Within the cohort of 232 882 women who underwent minimally invasive hysterectomy from 2006-2012, morcellation was performed in 36 470 (15.7%). Women who underwent morcellation differed in clinical and demographic characteristics from women who did not (eTable in the Supplement). Among those who underwent morcellation, 99 cases of uterine cancer were identified, a prevalence of 27/10 000 (95% CI, 22-32/10 000). Twenty-six cases of other gynecologic malignancies were found (a prevalence of 7/10 000 [95% CI, 4-10/10 000]), 39 uterine neoplasms of uncertain malignant potential (11/10 000 [95% CI, 7-14/10 000]), and 368 cases of endometrial hyperplasia (101/10 000 [95% CI, 91-111 per 10 000]).

Among women who underwent morcellation, advanced age was associated with underlying cancer and endometrial hyperplasia (Table). Compared with women younger than 40 years, the prevalence ratio for a uterine malignancy increased with increasing age from 4.97 (95% CI, 1.91-12.93) in women aged 50 to 54 years, to 19.37 (95% CI, 7.66-48.95) in those aged 55 to 59 years, to 21.36 (95% CI, 7.22-63.21) in those aged 60 to 64 years, and to 35.97 (95% CI, 14.14-91.53) for women aged 65 years or older.
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Table.  Multivariable Models Among Women Who Underwent Morcellation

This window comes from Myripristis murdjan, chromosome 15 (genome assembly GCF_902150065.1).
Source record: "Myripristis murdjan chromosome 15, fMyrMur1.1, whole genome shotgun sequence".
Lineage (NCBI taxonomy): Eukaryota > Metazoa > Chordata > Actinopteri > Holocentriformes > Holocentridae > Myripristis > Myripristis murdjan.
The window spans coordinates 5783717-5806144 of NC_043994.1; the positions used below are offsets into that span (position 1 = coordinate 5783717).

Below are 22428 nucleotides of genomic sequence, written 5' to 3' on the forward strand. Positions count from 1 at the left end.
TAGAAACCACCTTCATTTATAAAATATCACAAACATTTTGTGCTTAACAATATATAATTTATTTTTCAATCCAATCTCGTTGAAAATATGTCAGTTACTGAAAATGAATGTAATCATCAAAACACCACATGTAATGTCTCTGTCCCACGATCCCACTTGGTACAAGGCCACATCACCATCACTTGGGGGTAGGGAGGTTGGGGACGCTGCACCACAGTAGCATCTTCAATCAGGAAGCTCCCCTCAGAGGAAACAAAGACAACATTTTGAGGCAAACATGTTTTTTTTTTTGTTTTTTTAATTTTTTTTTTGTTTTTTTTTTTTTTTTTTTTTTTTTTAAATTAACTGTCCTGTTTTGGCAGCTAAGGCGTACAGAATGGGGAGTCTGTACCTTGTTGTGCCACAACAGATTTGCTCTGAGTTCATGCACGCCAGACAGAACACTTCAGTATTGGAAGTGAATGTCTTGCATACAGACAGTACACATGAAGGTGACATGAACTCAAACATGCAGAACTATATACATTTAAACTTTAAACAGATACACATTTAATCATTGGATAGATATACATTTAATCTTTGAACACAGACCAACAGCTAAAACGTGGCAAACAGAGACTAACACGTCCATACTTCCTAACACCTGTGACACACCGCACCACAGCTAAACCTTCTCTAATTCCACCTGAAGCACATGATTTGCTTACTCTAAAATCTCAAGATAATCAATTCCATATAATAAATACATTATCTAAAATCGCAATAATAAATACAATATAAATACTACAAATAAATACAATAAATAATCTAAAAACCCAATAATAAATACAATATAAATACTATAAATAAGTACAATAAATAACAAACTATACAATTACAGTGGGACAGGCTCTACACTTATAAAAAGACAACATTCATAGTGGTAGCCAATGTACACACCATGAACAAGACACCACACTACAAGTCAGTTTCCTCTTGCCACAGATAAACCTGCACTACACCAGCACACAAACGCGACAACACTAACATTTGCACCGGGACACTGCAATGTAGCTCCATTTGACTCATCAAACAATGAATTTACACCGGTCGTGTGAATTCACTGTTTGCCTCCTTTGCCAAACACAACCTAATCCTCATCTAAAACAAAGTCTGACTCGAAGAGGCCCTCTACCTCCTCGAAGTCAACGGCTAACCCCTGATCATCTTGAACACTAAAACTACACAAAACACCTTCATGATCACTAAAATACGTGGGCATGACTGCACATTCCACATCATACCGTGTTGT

Image not available.

Our data demonstrate that uterine cancers occurred in 27 per 10 000 women undergoing morcellation. Other malignancies and precancerous abnormalities were also detected. Although morcellators have been in use since 1993, few studies have described the prevalence of unexpected pathology at the time of hysterectomy.2– 4 Prevalence information is the first step in determining the risk of spreading cancer with morcellation. Although data are limited, women with apparent uterine-confined neoplasms at the time of morcellation have been found to have intraperitoneal tumor dissemination at the time of reexploration.3,6

We recognize a number of limitations including the inability to verify pathological findings, possible misclassification of pathology, potential undercapture of morcellation, and the fact that our findings may not be generalizable to all hospitals. Last, we lack data on long-term follow-up, and the outcome of women with pathological abnormalities who underwent morcellation requires further study. Patients considering morcellation should be adequately counseled about the prevalence of cancerous and precancerous conditions prior to undergoing the procedure.

 Patient safety must be a priority in all aspects of care. Lancet Oncol. 2014;15(2):123.
PubMed   |  Link to Article
Kho  KA, Nezhat  CH.  Evaluating the risks of electric uterine morcellation. JAMA. 2014;311(9):905-906.
PubMed   |  Link to Article
Seidman  MA, Oduyebo  T, Muto  MG, Crum  CP, Nucci  MR, Quade  BJ.  Peritoneal dissemination complicating morcellation of uterine mesenchymal neoplasms. PLoS One. 2012;7(11):e50058.
PubMed   |  Link to Article
Hagemann  IS, Hagemann  AR, LiVolsi  VA, Montone  KT, Chu  CS.  Risk of occult malignancy in morcellated hysterectomy: a case series. Int J Gynecol Pathol. 2011;30(5):476-483.
PubMed   |  Link to Article
Wright  JD, Ananth  CV, Lewin  SN,  et al.  Robotically assisted vs laparoscopic hysterectomy among women with benign gynecologic disease. JAMA. 2013;309(7):689-698.
PubMed   |  Link to Article
Oduyebo  T, Rauh-Hain  AJ, Meserve  EE,  et al.  The value of re-exploration in patients with inadvertently morcellated uterine sarcoma. Gynecol Oncol. 2014;132(2):360-365.
PubMed   |  Link to Article